It is heartening to learn of how the Ministry of Social and Family Development is actively helping Singapore’s poorest, so that no one is left behind. In fact, it even patrols beaches and other public places in search of people who need help.

3. What have the Government, Labour Movement and Society Provided?

The Many Helping Hands (MHH) Approach

The new schemes like The Pioneer Generation Package and MediShield LIFE aims to take care of the healthcare needs for most of the elderly in Singapore. By ensuring lifetime medical insurance coverage and heavily subsiding their healthcare needs, it takes a huge burden off their shoulders. The Silver Support Scheme will also help to supplement the income of the bottom 30 percent of the elderly population who are low-income in their earlier year.

For current low wage workers, Workfare helps to encourage low wage workers to continue working and build up their CPF savings for their retirement, housing and healthcare needs, by supplement their income and retirement savings through cash payments and CPF contributions.

The Labour Movement has also been advocating for the implementation of Progressive Wage Model (PWM) to help our low wage workers and this includes a minimum wage for them. THey have currently succeeded in getting the government to impose licensing requirements so as to implement the PWM for the cleaning, security and landscaping industries.


According to Labour MP Zainal Sapari, the Progressive Wage Model was developed to “make sure that low-wage workers such as cleaners, landscape technicians and security officers are paid fairly, wages that commensurate with their skills, productivity as well as their job responsibility.”

“We are hoping for them to be paid better wages, but at the end of the day, I think this is a good step to make sure that we are fair and allow the cleaners to grow in the job.” – Labour MP and NTUC U Care Centre Director Zainal Sapari

The National Wage Council (NWC) is yet another body that makes wage recommendations for low wage workers. It has recommended a minimum built-in wage increase of $50 in 2012, $60 in 2013 and 2014 for these low wage workers.

And if these workers are unemployed due to unfortunate personal circumstances, they could also turn to ComCare for urgent or short to medium term assistance.

The “Kueh Lapis” Approach

Basically, in Singapore, everyone benefits from social spending but the less well-off will benefit more. 

kueh lapis

If you at the diagram above, 100 percent of the population benefits from the government spending on education, about 80 percent from various types of housing subsidies and probably 30 percent could benefit from schemes like Workfare.

This Kueh Lapis approach is probably best explained by Minister Chan Chun Sing.

4. Should we be more concerned about social mobility?

Providing opportunities for children from low-income background a good chance of succeeding in society

In a developed country like Singapore, if we were to have a poverty line based on a proportion of median income, it is inevitable for some to fall below the threshold. It’s Mathematics and there will always be 20% of households in the bottom quintile.

Therefore, I would be more concerned about social mobility rather than relative poverty in a developed country like Singapore where absolute poverty has been eradicated. Social mobility is the movement of individuals, families, households, or other categories of people within or between social strata in a society. It is a change in social status relative to others’ social location within a given society.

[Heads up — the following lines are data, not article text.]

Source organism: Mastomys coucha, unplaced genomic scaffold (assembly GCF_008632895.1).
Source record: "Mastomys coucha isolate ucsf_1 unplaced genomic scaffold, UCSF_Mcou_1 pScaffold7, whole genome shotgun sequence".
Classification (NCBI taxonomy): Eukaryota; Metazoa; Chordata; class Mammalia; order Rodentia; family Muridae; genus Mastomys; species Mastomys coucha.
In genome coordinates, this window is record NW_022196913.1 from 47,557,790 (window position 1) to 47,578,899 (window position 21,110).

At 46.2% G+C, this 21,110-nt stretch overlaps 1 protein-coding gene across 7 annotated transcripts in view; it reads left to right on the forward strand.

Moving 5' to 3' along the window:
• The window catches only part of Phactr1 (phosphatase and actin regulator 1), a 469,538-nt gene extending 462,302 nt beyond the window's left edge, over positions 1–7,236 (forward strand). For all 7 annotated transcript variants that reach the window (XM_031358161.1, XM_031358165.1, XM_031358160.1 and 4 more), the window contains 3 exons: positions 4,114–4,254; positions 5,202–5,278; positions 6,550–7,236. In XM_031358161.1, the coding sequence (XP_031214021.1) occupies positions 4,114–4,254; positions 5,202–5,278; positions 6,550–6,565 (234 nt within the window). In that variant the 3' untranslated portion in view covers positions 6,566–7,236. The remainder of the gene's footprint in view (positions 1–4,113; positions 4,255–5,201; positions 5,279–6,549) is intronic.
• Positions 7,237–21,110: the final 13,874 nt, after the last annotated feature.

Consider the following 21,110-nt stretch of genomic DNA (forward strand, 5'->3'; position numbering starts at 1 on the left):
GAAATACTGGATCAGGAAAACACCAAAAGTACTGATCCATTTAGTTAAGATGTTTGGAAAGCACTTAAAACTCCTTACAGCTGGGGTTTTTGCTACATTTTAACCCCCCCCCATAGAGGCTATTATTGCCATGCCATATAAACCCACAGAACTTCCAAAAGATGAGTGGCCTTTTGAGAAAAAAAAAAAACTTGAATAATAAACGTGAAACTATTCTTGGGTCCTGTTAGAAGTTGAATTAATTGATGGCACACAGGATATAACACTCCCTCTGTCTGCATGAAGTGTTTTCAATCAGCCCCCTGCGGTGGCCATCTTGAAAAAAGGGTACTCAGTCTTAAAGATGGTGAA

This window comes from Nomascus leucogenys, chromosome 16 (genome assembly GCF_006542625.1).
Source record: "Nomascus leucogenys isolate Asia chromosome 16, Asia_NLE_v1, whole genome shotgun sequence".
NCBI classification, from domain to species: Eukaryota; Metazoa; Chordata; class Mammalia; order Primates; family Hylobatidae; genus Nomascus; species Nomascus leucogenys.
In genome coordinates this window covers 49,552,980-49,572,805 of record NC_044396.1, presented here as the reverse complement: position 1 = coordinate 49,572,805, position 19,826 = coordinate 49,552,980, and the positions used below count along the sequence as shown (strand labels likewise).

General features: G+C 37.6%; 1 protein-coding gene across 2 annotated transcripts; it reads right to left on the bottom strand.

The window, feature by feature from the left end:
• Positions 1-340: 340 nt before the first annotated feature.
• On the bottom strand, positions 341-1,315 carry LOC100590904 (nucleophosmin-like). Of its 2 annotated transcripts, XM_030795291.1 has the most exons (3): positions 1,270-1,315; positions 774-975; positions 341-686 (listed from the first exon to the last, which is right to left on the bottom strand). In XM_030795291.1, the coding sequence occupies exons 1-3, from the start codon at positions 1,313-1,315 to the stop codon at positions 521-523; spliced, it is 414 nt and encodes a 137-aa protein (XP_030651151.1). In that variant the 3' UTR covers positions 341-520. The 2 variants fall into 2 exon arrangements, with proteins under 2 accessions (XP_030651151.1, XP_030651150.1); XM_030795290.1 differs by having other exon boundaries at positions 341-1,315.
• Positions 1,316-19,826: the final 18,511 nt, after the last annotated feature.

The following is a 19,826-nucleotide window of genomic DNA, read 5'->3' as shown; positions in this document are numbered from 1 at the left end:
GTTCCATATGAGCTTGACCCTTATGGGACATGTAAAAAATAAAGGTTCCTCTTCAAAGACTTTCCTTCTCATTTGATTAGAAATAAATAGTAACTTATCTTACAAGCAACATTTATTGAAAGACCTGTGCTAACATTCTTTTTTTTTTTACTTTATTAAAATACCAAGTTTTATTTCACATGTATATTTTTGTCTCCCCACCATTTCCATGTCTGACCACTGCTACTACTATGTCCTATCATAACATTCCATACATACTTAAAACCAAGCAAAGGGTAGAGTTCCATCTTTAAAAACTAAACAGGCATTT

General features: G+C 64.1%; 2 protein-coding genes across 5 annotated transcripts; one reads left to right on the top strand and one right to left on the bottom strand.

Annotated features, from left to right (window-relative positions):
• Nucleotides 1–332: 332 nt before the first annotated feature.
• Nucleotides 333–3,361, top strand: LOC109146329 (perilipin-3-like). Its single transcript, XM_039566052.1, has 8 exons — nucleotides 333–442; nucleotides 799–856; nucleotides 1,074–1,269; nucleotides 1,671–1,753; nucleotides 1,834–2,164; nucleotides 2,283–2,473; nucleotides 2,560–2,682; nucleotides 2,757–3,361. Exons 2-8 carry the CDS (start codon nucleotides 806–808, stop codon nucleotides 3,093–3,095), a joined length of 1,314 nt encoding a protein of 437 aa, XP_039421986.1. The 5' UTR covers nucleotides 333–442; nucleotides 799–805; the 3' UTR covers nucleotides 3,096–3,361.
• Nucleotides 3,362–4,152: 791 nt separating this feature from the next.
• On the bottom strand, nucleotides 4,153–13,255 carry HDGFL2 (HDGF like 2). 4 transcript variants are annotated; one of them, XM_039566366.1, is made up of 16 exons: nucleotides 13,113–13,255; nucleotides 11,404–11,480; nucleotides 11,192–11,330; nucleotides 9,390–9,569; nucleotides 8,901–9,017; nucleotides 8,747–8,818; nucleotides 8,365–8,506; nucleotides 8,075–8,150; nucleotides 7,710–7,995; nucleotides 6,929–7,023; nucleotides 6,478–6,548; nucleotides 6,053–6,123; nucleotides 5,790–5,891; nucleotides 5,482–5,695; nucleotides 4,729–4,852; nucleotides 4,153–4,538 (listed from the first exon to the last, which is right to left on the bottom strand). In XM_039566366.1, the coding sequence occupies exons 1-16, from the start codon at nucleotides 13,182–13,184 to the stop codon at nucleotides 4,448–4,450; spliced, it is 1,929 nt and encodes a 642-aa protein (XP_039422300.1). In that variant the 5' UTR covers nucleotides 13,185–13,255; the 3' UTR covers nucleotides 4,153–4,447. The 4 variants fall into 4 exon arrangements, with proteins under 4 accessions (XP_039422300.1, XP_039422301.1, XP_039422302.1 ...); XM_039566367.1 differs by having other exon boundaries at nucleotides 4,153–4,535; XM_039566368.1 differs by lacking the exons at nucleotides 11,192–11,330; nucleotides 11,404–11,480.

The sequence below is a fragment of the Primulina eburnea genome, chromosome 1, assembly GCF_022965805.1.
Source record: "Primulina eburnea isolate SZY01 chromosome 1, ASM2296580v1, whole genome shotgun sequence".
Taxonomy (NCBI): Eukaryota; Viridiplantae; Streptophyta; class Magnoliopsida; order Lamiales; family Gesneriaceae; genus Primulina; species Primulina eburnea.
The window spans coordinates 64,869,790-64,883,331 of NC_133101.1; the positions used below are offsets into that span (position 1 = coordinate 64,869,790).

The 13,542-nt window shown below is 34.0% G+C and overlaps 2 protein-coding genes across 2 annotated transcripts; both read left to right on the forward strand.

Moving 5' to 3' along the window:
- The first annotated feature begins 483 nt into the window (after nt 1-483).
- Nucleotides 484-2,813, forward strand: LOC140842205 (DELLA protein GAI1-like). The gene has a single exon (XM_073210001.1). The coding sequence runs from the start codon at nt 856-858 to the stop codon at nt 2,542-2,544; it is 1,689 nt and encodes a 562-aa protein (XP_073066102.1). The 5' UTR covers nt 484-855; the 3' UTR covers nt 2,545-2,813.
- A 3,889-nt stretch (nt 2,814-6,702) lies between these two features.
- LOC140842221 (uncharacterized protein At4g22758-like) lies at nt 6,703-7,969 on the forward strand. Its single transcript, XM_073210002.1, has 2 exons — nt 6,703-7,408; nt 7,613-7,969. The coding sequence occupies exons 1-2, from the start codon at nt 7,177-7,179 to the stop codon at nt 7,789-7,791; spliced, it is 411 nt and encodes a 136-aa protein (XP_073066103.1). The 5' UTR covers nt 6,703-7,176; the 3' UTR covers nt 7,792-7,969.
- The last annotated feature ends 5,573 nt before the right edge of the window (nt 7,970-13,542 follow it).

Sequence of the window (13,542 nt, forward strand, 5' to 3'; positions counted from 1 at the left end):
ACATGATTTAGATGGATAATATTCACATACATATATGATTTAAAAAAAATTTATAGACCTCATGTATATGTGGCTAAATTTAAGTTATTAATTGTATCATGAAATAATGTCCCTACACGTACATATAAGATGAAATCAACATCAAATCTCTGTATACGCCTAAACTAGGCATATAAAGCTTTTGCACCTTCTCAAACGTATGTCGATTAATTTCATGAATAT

For children growing up in a low-income family, social mobility is crucial to escape from a poverty cycle. And from personal experience, I am so glad that Singapore has implemented compulsory Primary education and that the best schools in Singapore are public schools instead of private schools.

As a child grow up in a 5 member lower middle income family, my parents did not have the financial resources to send me for additional tuition or supplementary lessons. However, I performed consistently well for most of the national exams as I had access to wonderful teachers who were willing to invest their time in me. I still remember my Sec 4 English teacher who would plough through my many English composition drafts before my O Level examinations.

Even though I was somewhat financially disadvantaged as compared to some of my peers, it did not prevent me from performing well academically, clinching a scholarship during university and earning an above average salary during my first job.

Positive social mobility outcomes in Singapore

Not surprisingly, I am not the only example. In fact, there are many from humble backgrounds that have risen to the top echelons of society.

To illustrate the country’s success in ensuring social mobility, I proudly attach the following excepts from DPM Tharman:

“In the US for example, among those who were in their mid-20s and early 30s, and whose parents were in the bottom 20 percent of incomes, only 7.5 percent eventually moved up into the top 20 percent among their peers, or those of the same age. In contrast, Singapore saw 14 percent of those from parents in the bottom 20 percent, move up to the top 20 percent among their peers. ”

Interestingly, our results also fare better than Scandinavian countries which are well-know for being egalitarian. This is probably the best indicator that shows that the policies undertaken by the government gives the less well-off the best chances of getting out of the poverty trap.

We have a unique political system, with one dominant party for the past 50 years. It goes to show that the most common systems in the world might not be best for us and all systems are likely to have their pros and cons. Therefore, by engaging a myriad of indicators and not depending on just one single poverty line to disburse help, who is to say we are not closer to getting it “more right” than other countries?